exist at their current temperatures in response to existing heat inputs and outputs which include solar flux on
the ground surface, geothermal flux from depth and heat movements associated with natural groundwater
flows. In most cases the artificial extraction of heat at any commercially viable rate will affect the heat balance
in the reservoir and over time, temperatures will fall. The greater the rate of extraction the quicker reservoir
temperatures will fall.

Falls in reservoir temperatures are important for two principal reasons. Firstly, there will be a ‘cut-off
temperature’ below which the selected heat transfer technology will not operate efficiently. High rates of heat
extraction may result in the cut-off temperature being reached in early years of operation, curtailing the life of
the usable heat resource. Secondly, any significant temperature reductions in the reservoir temperature increase
the risk of adverse environmental effects.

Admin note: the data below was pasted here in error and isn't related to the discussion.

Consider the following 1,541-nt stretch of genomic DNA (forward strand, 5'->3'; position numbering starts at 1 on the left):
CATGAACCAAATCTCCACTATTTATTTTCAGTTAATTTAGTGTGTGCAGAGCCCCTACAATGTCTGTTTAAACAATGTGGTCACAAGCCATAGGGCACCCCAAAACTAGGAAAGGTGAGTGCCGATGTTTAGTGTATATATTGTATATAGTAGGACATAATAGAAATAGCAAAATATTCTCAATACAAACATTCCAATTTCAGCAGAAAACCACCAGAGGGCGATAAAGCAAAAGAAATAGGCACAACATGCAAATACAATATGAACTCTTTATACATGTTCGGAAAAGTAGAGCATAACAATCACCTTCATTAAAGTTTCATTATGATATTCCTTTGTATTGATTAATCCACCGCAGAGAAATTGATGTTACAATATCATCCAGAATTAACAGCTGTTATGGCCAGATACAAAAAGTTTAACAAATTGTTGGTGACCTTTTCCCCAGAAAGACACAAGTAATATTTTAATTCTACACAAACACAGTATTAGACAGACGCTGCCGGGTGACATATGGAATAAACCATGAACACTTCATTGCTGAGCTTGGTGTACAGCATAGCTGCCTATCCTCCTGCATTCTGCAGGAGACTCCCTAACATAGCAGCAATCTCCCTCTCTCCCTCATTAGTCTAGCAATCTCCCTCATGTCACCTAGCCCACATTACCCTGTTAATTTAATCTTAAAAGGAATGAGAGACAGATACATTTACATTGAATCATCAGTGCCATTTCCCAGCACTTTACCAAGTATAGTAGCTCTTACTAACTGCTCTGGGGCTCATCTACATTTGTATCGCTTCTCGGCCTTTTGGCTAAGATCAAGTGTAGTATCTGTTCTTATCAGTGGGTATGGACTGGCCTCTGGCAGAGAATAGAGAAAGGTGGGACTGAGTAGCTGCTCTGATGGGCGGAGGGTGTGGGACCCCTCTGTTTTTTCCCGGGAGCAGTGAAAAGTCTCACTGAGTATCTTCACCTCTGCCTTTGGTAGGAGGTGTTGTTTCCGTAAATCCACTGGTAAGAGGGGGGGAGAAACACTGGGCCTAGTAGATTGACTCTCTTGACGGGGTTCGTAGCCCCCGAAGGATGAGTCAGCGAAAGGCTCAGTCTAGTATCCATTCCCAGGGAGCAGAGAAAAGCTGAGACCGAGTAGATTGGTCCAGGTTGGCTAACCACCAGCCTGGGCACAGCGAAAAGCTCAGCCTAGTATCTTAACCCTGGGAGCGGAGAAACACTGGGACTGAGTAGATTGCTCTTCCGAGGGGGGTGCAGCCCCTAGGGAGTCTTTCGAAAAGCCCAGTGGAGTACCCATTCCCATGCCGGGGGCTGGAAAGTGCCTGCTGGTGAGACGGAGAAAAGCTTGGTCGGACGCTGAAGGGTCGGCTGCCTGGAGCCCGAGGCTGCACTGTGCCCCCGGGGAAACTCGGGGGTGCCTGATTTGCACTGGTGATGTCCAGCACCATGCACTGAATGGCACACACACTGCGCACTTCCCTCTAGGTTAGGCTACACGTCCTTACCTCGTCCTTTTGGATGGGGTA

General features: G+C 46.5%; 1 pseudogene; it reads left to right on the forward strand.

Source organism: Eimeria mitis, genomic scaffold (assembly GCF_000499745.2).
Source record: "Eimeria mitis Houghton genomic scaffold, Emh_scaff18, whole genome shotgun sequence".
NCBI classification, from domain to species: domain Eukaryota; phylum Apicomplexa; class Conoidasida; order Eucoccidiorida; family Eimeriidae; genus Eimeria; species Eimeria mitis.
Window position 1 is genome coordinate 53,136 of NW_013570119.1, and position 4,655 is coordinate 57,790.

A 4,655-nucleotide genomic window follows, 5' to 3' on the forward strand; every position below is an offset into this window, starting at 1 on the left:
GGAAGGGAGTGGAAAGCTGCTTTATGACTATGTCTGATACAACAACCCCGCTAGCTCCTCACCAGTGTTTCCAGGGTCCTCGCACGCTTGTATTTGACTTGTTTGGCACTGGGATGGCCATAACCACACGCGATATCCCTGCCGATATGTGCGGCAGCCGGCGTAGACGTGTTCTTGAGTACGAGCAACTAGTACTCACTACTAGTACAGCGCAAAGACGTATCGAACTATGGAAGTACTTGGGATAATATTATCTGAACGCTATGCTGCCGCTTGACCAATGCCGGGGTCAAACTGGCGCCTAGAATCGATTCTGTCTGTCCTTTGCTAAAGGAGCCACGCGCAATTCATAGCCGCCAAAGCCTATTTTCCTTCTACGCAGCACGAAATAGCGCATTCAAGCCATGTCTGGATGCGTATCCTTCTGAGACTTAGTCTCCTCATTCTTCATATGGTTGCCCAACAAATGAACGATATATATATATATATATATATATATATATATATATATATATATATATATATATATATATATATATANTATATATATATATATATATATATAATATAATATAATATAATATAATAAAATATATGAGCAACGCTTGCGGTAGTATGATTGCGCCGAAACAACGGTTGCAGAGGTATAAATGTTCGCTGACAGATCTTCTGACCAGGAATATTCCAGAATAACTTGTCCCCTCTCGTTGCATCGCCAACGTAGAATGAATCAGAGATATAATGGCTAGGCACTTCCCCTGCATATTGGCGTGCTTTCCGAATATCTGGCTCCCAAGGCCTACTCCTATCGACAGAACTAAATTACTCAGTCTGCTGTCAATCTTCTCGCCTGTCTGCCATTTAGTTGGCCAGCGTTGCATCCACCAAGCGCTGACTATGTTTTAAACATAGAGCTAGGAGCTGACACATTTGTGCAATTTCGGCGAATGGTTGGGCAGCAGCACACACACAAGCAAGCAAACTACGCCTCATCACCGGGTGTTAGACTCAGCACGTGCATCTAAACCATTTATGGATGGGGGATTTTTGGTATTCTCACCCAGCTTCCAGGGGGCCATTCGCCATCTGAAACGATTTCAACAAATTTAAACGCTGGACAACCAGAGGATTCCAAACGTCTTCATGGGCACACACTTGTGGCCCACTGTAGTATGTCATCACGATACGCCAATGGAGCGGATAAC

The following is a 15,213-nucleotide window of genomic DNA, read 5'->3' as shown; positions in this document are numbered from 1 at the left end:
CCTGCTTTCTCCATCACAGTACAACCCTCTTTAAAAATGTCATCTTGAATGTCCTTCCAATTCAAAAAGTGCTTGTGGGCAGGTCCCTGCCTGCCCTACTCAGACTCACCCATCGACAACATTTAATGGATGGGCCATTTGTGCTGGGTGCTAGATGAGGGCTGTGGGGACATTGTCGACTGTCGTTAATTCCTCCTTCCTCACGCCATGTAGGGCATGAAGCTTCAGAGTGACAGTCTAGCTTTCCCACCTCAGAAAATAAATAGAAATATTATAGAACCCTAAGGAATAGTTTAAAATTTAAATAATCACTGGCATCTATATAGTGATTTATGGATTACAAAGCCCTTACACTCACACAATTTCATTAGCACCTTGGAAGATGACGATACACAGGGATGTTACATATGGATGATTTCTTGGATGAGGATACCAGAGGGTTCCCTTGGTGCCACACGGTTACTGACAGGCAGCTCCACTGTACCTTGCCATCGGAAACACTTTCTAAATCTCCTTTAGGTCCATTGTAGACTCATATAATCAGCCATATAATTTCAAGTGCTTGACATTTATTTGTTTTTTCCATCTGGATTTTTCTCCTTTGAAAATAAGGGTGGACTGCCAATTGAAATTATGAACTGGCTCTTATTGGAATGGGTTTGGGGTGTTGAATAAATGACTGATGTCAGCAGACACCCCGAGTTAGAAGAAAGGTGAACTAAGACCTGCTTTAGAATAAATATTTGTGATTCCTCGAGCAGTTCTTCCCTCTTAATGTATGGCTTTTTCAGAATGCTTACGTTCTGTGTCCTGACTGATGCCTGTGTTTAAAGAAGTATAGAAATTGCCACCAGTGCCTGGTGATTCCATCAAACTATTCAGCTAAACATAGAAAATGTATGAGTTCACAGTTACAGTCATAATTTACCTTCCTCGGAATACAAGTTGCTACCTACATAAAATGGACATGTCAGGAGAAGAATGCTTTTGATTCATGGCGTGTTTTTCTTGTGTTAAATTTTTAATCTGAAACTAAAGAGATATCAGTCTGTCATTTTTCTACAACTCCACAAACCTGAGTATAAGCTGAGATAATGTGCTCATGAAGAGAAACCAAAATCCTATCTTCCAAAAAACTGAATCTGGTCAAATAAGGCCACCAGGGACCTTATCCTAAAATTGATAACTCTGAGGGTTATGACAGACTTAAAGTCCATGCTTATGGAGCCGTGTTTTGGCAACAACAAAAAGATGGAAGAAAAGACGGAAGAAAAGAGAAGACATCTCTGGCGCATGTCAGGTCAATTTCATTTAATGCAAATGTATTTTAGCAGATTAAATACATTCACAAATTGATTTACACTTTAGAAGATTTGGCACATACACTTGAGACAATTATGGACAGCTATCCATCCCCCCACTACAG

Understand the Market for, and Value of, the Energy which can Potentially be Extracted
Without a viable end use there can be no demand and any extracted energy has no value. An essential step in
feasibility studies is the identification of end uses, which may be on the mine site or off site. It is important to
realise modern technology, including heat pumps, can allow heat energy extracted from mines to be used for
both heating and for cooling. Therefore, geothermal systems are relevant to mine sites in cold, temperate and
hot climates.

Determine the Necessary Engineering Infrastructure


Once a geothermal heat reservoir has been identified and matched to a potential market for heating/cooling, it
is necessary to determine the infrastructure required to extract the proposed rates of heat. Infrastructure may
include:
• Ground collectors. In some cases (for example flooded mine shafts, or existing dewatering systems)
heat energy can be exploited from mine sites without the need for the construction of ground collectors.
However, some schemes will require the construction of new ground collectors in the form of wells or
closed loop circulation systems. The selection and sizing of ground collectors is fundamental to the design
of geothermal systems.
• Pumping infrastructure. Almost without exception, pumping of fluids is an essential part of the